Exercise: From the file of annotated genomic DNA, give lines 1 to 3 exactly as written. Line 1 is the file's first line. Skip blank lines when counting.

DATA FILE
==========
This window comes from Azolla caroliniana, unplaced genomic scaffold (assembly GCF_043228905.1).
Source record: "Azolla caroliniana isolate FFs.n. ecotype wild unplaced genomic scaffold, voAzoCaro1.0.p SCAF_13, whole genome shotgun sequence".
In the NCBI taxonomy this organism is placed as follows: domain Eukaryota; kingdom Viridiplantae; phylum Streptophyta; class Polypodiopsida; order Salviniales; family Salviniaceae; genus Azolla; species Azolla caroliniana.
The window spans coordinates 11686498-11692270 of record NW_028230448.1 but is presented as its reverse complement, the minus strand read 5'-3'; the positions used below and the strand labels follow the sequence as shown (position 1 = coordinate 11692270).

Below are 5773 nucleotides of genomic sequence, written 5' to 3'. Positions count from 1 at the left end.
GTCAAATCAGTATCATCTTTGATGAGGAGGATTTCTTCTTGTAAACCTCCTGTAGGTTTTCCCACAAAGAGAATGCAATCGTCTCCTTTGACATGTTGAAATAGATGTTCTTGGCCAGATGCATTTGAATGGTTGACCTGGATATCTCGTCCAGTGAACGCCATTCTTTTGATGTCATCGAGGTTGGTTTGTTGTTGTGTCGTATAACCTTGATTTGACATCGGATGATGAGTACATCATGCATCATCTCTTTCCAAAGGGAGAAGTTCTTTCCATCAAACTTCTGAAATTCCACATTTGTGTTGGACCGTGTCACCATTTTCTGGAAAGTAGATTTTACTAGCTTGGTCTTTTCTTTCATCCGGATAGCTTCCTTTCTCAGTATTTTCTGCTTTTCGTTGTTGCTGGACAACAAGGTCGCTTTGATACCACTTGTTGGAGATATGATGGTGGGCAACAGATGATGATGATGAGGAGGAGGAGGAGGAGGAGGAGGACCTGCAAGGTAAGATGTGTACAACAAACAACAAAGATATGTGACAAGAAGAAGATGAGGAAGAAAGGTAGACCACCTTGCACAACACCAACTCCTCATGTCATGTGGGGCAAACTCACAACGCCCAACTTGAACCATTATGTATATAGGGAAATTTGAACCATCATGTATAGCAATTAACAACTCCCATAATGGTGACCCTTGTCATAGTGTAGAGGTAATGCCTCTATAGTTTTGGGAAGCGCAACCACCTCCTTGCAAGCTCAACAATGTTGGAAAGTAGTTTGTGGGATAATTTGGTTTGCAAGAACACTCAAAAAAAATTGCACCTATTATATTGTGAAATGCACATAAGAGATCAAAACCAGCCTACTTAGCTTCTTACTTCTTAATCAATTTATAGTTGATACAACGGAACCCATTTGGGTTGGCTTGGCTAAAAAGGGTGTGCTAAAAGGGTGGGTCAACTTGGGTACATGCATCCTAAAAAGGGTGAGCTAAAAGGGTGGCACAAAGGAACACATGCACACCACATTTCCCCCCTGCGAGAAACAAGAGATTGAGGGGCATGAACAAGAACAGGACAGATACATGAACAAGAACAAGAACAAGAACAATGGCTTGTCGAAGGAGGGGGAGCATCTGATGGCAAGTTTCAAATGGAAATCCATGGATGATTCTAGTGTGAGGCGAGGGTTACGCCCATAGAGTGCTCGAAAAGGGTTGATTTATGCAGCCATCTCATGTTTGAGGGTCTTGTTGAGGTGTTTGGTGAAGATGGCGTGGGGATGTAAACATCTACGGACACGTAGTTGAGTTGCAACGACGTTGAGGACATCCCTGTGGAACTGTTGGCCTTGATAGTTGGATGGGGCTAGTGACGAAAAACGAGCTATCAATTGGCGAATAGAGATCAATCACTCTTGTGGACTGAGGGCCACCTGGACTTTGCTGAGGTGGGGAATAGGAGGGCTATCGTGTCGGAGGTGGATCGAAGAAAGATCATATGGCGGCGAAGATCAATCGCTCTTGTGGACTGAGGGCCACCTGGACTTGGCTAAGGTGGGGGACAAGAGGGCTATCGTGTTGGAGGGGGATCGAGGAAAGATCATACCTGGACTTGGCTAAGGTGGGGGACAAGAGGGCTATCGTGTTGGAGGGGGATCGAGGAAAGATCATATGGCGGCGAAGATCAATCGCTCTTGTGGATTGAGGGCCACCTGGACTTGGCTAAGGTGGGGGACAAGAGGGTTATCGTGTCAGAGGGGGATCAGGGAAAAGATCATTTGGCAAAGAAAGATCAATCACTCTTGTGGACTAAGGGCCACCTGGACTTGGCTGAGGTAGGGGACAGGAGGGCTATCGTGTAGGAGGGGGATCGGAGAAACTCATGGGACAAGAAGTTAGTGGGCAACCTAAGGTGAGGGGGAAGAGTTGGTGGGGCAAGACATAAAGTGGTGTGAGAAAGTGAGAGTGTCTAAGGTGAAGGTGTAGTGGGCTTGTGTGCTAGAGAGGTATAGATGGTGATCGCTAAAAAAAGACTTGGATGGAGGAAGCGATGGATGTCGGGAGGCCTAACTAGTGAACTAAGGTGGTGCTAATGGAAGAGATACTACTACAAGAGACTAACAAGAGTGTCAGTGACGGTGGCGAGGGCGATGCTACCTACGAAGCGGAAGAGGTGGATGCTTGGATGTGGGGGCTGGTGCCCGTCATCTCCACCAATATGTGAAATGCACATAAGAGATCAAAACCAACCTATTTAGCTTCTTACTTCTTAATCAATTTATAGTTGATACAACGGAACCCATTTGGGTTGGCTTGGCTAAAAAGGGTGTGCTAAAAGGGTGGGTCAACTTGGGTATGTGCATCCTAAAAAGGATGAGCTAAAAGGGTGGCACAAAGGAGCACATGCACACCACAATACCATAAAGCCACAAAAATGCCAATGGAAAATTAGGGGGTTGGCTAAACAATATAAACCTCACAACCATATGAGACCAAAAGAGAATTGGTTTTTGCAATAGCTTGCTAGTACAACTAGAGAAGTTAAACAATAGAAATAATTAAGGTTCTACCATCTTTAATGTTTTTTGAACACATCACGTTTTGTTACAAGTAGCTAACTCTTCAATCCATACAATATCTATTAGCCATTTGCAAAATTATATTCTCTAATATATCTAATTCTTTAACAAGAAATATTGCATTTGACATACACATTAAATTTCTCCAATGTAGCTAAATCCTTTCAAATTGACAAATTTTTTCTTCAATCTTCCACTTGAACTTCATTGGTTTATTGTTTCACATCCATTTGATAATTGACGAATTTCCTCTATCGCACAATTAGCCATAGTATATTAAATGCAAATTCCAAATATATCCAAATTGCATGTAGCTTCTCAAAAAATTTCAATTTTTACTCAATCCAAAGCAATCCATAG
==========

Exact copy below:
This window comes from Azolla caroliniana, unplaced genomic scaffold (assembly GCF_043228905.1).
Source record: "Azolla caroliniana isolate FFs.n. ecotype wild unplaced genomic scaffold, voAzoCaro1.0.p SCAF_13, whole genome shotgun sequence".
In the NCBI taxonomy this organism is placed as follows: domain Eukaryota; kingdom Viridiplantae; phylum Streptophyta; class Polypodiopsida; order Salviniales; family Salviniaceae; genus Azolla; species Azolla caroliniana.